I would offer a slighlty different view from Erica’s–and slightly is the operative word. Regardless of the idiotic farce of saying that other wines are unhealthy for the consumer and inferior in quality, most wines, at least in CA, bearing the name seem to have less manipulation going on.
That these folks have turned manipulation into a bad word is unfortunate, but then again, I guess they do not cook their proteins, or perhaps even eat any, and they like their green undressed and preferably unwashed.
If so, mother nature will slowly but surely cause them so much gastric distress that they will give being totally natural and will turn again to such manipulative practices as using clean yeasts and adjusting acidity to make the wines better balanced and thus better tasting–just as they did with their green.
Good thing no other producer of wine ever perpetrated fraud on the public or lied about their wines, so that the opposite side of this story has the moral highground always and forever.
I think the marketplace may be the final arbiter in this one. I may give a producer a second chance if I open a flawed bottle of wine, but probably not. How many consumers will keep buying wines after getting a bad bottle? There is enough really good wine out there, that has not been excessively manipulated, but is not “natural” by the naturalists definition, to keep me pleasantly pickled for eternity.
I had not seen the “indigestible” argument before. How bizarre…
I have heard several so called “Natural Winemakers” reject the term Natural. I think buyers and journalist have been quick to use the term. It is probably a bad term but organic has issues too for example as well.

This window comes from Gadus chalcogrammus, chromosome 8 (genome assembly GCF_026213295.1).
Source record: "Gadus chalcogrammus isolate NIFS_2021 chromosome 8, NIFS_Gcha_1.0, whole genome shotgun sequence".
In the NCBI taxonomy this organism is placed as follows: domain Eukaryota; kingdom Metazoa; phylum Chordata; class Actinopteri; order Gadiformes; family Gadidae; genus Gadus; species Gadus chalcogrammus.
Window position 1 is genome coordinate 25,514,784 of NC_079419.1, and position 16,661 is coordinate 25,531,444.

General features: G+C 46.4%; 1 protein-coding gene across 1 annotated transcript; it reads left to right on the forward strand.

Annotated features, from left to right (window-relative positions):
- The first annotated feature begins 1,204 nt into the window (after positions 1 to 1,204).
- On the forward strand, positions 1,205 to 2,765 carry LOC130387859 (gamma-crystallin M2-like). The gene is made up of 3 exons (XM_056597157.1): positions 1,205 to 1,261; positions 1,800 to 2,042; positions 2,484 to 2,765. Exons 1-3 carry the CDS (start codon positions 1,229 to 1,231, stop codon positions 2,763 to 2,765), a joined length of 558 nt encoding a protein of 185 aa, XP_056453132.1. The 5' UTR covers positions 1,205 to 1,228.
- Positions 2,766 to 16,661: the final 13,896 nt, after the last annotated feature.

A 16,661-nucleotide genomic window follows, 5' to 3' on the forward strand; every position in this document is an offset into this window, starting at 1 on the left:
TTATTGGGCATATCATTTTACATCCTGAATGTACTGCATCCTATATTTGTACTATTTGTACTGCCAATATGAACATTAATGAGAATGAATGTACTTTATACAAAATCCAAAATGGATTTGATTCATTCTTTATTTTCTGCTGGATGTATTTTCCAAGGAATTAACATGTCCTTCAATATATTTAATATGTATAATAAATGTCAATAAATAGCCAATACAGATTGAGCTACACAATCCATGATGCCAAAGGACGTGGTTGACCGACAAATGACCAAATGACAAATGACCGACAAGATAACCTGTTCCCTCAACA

As for health, different countries have different rules for what can be added. I have heard that some people react to some of the common additives. Velcorin is an example.
For Emily. Here is a list of some of the things that can be added legally to wines. Thanks to strong PR and lobby efforts, wine is except from labeling ingredients. I believe the argument on labeling is that the public won’t understand what the items are but Tom might be able to clarify.
Malic acid, Tartaric acid, Silicon dioxide, Edible gelatin, Gum arabic, Aluminum silicates (bentonite or kaolin), diatomaceous earth, cellulose, Polyvinyl, Activated charcoal, Water / H20, Concentrated grape must, Saccharose, Distilled alcohol,Oxygen, Cellulase, Protease, Betaglucanase, Pectolytics, Yeast, Yeast cell walls, Lysosome, Ascorbic acid, Fumaric acid, Lactic acid, Potassium caseinate, Casein, Isinglass, Milk/lactalbumin, Ovalbumin (egg whites), Ferrous sulfate, Lactic bacteria, Potassium carbonate, Potassium bicarbonate, Calcium carbonate, Copper sulfate, Oak chips, Acetaldehyde,
Granular cork, Catalase, Glucose oxidase, Urease, Thiamine hydrochloride, Soy flour, Ammonium phosphate, Diammonium phosphate, Sorbic acid, Sulfur dioxide,
Nitrogen, Dimethyl dicarbonate, Carbon dioxide, Potassium metabisulphite, Potassium sorbate, Ferrocyanide compounds, Citric acid, Potassium bitartrate, and Fruit concentrate of same grape variety
For Charlie – Those clean yeast are isolated examples of what I guess is dirty yeast.
Kurt – totally agree.